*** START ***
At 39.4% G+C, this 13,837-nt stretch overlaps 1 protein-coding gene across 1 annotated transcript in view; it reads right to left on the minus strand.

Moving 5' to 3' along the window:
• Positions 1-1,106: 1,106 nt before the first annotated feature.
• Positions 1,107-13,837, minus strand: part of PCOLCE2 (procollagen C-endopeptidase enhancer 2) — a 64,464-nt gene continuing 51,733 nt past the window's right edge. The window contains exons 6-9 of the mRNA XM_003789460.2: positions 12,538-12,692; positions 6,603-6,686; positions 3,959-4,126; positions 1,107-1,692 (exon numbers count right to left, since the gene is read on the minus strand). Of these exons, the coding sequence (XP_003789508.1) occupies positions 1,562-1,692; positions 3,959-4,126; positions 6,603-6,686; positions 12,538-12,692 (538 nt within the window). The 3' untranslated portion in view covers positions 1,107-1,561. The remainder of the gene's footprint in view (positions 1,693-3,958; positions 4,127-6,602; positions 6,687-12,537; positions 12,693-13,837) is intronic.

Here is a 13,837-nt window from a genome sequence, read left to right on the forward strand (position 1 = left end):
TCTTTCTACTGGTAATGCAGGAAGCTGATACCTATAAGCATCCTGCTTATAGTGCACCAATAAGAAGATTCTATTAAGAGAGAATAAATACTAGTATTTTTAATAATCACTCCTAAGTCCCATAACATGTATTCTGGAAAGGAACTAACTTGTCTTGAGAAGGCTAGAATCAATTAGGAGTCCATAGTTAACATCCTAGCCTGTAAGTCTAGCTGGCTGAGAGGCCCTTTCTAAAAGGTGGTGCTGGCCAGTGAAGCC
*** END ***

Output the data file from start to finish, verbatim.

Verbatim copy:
At 39.4% G+C, this 13,837-nt stretch overlaps 1 protein-coding gene across 1 annotated transcript in view; it reads right to left on the minus strand.

Moving 5' to 3' along the window:
• Positions 1-1,106: 1,106 nt before the first annotated feature.
• Positions 1,107-13,837, minus strand: part of PCOLCE2 (procollagen C-endopeptidase enhancer 2) — a 64,464-nt gene continuing 51,733 nt past the window's right edge. The window contains exons 6-9 of the mRNA XM_003789460.2: positions 12,538-12,692; positions 6,603-6,686; positions 3,959-4,126; positions 1,107-1,692 (exon numbers count right to left, since the gene is read on the minus strand). Of these exons, the coding sequence (XP_003789508.1) occupies positions 1,562-1,692; positions 3,959-4,126; positions 6,603-6,686; positions 12,538-12,692 (538 nt within the window). The 3' untranslated portion in view covers positions 1,107-1,561. The remainder of the gene's footprint in view (positions 1,693-3,958; positions 4,127-6,602; positions 6,687-12,537; positions 12,693-13,837) is intronic.

Here is a 13,837-nt window from a genome sequence, read left to right on the forward strand (position 1 = left end):
TCTTTCTACTGGTAATGCAGGAAGCTGATACCTATAAGCATCCTGCTTATAGTGCACCAATAAGAAGATTCTATTAAGAGAGAATAAATACTAGTATTTTTAATAATCACTCCTAAGTCCCATAACATGTATTCTGGAAAGGAACTAACTTGTCTTGAGAAGGCTAGAATCAATTAGGAGTCCATAGTTAACATCCTAGCCTGTAAGTCTAGCTGGCTGAGAGGCCCTTTCTAAAAGGTGGTGCTGGCCAGTGAAGCC